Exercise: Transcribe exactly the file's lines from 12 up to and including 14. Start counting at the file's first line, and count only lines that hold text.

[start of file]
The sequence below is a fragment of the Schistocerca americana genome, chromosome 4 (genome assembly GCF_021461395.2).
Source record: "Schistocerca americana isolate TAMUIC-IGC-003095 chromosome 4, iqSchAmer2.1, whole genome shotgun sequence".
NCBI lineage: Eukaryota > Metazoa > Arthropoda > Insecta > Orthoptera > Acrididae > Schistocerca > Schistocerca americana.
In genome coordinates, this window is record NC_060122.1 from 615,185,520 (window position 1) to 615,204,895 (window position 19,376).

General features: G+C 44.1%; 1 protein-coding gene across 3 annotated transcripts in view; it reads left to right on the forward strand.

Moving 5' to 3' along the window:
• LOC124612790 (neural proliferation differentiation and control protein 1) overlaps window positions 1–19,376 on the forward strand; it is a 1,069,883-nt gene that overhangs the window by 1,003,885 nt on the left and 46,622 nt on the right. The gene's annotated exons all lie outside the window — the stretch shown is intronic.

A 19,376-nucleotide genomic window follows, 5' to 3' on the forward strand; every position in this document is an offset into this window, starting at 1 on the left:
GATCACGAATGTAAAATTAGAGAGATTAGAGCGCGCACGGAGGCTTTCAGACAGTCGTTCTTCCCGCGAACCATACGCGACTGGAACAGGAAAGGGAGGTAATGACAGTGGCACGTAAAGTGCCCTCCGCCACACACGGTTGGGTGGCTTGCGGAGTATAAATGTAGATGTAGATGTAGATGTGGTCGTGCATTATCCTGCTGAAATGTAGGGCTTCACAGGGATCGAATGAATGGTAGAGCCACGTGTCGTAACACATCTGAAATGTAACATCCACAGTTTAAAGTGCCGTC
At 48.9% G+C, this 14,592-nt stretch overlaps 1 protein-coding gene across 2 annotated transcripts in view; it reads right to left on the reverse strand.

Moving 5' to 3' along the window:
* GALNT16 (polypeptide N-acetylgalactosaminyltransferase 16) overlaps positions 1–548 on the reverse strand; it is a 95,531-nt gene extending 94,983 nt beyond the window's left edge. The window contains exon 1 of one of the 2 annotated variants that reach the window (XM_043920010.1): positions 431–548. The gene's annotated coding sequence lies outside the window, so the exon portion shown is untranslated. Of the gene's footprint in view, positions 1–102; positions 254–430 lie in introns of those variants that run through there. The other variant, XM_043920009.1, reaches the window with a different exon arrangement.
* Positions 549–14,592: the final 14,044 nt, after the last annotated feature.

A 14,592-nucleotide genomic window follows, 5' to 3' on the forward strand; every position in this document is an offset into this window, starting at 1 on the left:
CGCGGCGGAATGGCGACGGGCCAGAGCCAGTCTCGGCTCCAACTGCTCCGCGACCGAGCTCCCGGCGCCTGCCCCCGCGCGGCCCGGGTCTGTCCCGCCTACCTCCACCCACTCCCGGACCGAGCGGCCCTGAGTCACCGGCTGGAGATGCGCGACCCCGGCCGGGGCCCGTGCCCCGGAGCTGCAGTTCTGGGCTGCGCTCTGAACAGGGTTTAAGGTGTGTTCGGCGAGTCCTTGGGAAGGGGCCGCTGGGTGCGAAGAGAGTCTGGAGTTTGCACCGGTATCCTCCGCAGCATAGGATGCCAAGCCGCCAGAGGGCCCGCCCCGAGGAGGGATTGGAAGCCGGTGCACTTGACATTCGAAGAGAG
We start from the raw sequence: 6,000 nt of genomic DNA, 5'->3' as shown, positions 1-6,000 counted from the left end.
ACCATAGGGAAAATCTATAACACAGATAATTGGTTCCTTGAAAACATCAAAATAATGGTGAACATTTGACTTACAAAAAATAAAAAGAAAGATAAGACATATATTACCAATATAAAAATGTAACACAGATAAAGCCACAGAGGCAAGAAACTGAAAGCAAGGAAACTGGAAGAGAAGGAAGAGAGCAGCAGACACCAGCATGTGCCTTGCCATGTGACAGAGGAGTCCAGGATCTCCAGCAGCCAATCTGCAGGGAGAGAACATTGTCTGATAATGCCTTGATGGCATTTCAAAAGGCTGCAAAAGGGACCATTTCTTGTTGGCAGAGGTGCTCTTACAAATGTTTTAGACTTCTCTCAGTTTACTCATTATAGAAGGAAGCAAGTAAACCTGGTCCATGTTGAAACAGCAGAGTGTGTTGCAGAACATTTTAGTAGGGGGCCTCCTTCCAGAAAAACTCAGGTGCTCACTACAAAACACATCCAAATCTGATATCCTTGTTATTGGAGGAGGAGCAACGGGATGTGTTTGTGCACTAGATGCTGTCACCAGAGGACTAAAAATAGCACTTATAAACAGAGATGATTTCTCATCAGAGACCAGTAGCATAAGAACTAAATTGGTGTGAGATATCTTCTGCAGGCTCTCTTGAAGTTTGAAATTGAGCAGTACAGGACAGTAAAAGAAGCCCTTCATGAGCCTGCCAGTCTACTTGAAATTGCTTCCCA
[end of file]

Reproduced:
* GALNT16 (polypeptide N-acetylgalactosaminyltransferase 16) overlaps positions 1–548 on the reverse strand; it is a 95,531-nt gene extending 94,983 nt beyond the window's left edge. The window contains exon 1 of one of the 2 annotated variants that reach the window (XM_043920010.1): positions 431–548. The gene's annotated coding sequence lies outside the window, so the exon portion shown is untranslated. Of the gene's footprint in view, positions 1–102; positions 254–430 lie in introns of those variants that run through there. The other variant, XM_043920009.1, reaches the window with a different exon arrangement.
* Positions 549–14,592: the final 14,044 nt, after the last annotated feature.

A 14,592-nucleotide genomic window follows, 5' to 3' on the forward strand; every position in this document is an offset into this window, starting at 1 on the left: